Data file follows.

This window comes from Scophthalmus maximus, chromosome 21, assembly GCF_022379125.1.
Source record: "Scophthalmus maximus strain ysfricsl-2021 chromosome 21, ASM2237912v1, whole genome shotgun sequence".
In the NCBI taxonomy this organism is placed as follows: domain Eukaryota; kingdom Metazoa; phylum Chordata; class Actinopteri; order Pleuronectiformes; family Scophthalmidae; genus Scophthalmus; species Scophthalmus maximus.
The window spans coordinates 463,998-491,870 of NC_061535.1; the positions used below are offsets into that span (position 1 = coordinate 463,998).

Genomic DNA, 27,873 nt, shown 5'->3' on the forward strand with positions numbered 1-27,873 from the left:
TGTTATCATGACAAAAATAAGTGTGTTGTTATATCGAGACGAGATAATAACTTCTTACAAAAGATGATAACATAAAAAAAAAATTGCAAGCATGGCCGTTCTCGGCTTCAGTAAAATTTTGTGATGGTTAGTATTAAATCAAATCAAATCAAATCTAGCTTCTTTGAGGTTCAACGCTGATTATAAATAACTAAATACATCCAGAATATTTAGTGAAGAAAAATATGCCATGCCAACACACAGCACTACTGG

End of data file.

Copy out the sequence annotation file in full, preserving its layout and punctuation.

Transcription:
This window comes from Scophthalmus maximus, chromosome 21, assembly GCF_022379125.1.
Source record: "Scophthalmus maximus strain ysfricsl-2021 chromosome 21, ASM2237912v1, whole genome shotgun sequence".
In the NCBI taxonomy this organism is placed as follows: domain Eukaryota; kingdom Metazoa; phylum Chordata; class Actinopteri; order Pleuronectiformes; family Scophthalmidae; genus Scophthalmus; species Scophthalmus maximus.
The window spans coordinates 463,998-491,870 of NC_061535.1; the positions used below are offsets into that span (position 1 = coordinate 463,998).

Genomic DNA, 27,873 nt, shown 5'->3' on the forward strand with positions numbered 1-27,873 from the left:
TGTTATCATGACAAAAATAAGTGTGTTGTTATATCGAGACGAGATAATAACTTCTTACAAAAGATGATAACATAAAAAAAAAATTGCAAGCATGGCCGTTCTCGGCTTCAGTAAAATTTTGTGATGGTTAGTATTAAATCAAATCAAATCAAATCTAGCTTCTTTGAGGTTCAACGCTGATTATAAATAACTAAATACATCCAGAATATTTAGTGAAGAAAAATATGCCATGCCAACACACAGCACTACTGG